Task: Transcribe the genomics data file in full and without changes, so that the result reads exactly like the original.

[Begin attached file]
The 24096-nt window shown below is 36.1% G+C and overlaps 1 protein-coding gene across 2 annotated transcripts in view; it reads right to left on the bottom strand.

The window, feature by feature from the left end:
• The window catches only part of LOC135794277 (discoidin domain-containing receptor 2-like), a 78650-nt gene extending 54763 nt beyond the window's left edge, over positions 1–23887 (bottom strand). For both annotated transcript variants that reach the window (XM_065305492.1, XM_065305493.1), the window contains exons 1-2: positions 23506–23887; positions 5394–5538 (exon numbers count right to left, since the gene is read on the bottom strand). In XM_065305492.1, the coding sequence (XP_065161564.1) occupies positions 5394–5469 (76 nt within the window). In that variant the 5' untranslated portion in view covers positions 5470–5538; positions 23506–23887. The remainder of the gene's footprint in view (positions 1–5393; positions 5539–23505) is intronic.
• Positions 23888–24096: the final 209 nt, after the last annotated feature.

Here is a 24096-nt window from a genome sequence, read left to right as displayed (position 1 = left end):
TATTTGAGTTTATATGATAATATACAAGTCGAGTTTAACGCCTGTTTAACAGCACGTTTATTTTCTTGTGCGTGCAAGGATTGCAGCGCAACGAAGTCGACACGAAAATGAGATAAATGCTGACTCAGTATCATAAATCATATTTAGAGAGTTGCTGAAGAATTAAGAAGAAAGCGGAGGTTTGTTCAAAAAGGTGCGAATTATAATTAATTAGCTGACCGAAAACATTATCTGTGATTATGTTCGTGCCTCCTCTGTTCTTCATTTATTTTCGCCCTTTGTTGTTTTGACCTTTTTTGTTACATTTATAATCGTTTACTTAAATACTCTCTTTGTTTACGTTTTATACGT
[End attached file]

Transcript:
The 24096-nt window shown below is 36.1% G+C and overlaps 1 protein-coding gene across 2 annotated transcripts in view; it reads right to left on the bottom strand.

The window, feature by feature from the left end:
• The window catches only part of LOC135794277 (discoidin domain-containing receptor 2-like), a 78650-nt gene extending 54763 nt beyond the window's left edge, over positions 1–23887 (bottom strand). For both annotated transcript variants that reach the window (XM_065305492.1, XM_065305493.1), the window contains exons 1-2: positions 23506–23887; positions 5394–5538 (exon numbers count right to left, since the gene is read on the bottom strand). In XM_065305492.1, the coding sequence (XP_065161564.1) occupies positions 5394–5469 (76 nt within the window). In that variant the 5' untranslated portion in view covers positions 5470–5538; positions 23506–23887. The remainder of the gene's footprint in view (positions 1–5393; positions 5539–23505) is intronic.
• Positions 23888–24096: the final 209 nt, after the last annotated feature.

Here is a 24096-nt window from a genome sequence, read left to right as displayed (position 1 = left end):
TATTTGAGTTTATATGATAATATACAAGTCGAGTTTAACGCCTGTTTAACAGCACGTTTATTTTCTTGTGCGTGCAAGGATTGCAGCGCAACGAAGTCGACACGAAAATGAGATAAATGCTGACTCAGTATCATAAATCATATTTAGAGAGTTGCTGAAGAATTAAGAAGAAAGCGGAGGTTTGTTCAAAAAGGTGCGAATTATAATTAATTAGCTGACCGAAAACATTATCTGTGATTATGTTCGTGCCTCCTCTGTTCTTCATTTATTTTCGCCCTTTGTTGTTTTGACCTTTTTTGTTACATTTATAATCGTTTACTTAAATACTCTCTTTGTTTACGTTTTATACGT